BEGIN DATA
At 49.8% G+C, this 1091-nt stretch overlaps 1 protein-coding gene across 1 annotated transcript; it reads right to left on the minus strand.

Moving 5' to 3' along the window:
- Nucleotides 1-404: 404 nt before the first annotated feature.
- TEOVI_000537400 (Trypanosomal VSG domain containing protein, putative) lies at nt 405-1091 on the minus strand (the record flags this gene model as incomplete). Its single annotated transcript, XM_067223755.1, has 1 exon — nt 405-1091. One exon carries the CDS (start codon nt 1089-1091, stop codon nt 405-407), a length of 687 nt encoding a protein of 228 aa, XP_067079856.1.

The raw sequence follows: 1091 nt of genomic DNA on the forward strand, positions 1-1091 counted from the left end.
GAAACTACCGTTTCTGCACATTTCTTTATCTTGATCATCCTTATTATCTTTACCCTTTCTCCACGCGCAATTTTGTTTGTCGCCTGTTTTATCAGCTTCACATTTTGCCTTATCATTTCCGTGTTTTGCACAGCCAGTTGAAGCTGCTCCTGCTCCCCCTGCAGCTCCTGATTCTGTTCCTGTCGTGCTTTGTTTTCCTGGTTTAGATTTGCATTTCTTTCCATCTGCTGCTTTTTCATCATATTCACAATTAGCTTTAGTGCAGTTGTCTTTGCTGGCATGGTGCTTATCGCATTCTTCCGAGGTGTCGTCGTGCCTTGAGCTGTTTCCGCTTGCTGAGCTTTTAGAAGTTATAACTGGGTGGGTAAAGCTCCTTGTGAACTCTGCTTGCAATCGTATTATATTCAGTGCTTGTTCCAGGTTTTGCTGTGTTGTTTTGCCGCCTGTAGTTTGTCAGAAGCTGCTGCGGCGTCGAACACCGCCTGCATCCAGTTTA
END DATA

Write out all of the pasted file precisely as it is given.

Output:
At 49.8% G+C, this 1091-nt stretch overlaps 1 protein-coding gene across 1 annotated transcript; it reads right to left on the minus strand.

Moving 5' to 3' along the window:
- Nucleotides 1-404: 404 nt before the first annotated feature.
- TEOVI_000537400 (Trypanosomal VSG domain containing protein, putative) lies at nt 405-1091 on the minus strand (the record flags this gene model as incomplete). Its single annotated transcript, XM_067223755.1, has 1 exon — nt 405-1091. One exon carries the CDS (start codon nt 1089-1091, stop codon nt 405-407), a length of 687 nt encoding a protein of 228 aa, XP_067079856.1.

The raw sequence follows: 1091 nt of genomic DNA on the forward strand, positions 1-1091 counted from the left end.
GAAACTACCGTTTCTGCACATTTCTTTATCTTGATCATCCTTATTATCTTTACCCTTTCTCCACGCGCAATTTTGTTTGTCGCCTGTTTTATCAGCTTCACATTTTGCCTTATCATTTCCGTGTTTTGCACAGCCAGTTGAAGCTGCTCCTGCTCCCCCTGCAGCTCCTGATTCTGTTCCTGTCGTGCTTTGTTTTCCTGGTTTAGATTTGCATTTCTTTCCATCTGCTGCTTTTTCATCATATTCACAATTAGCTTTAGTGCAGTTGTCTTTGCTGGCATGGTGCTTATCGCATTCTTCCGAGGTGTCGTCGTGCCTTGAGCTGTTTCCGCTTGCTGAGCTTTTAGAAGTTATAACTGGGTGGGTAAAGCTCCTTGTGAACTCTGCTTGCAATCGTATTATATTCAGTGCTTGTTCCAGGTTTTGCTGTGTTGTTTTGCCGCCTGTAGTTTGTCAGAAGCTGCTGCGGCGTCGAACACCGCCTGCATCCAGTTTA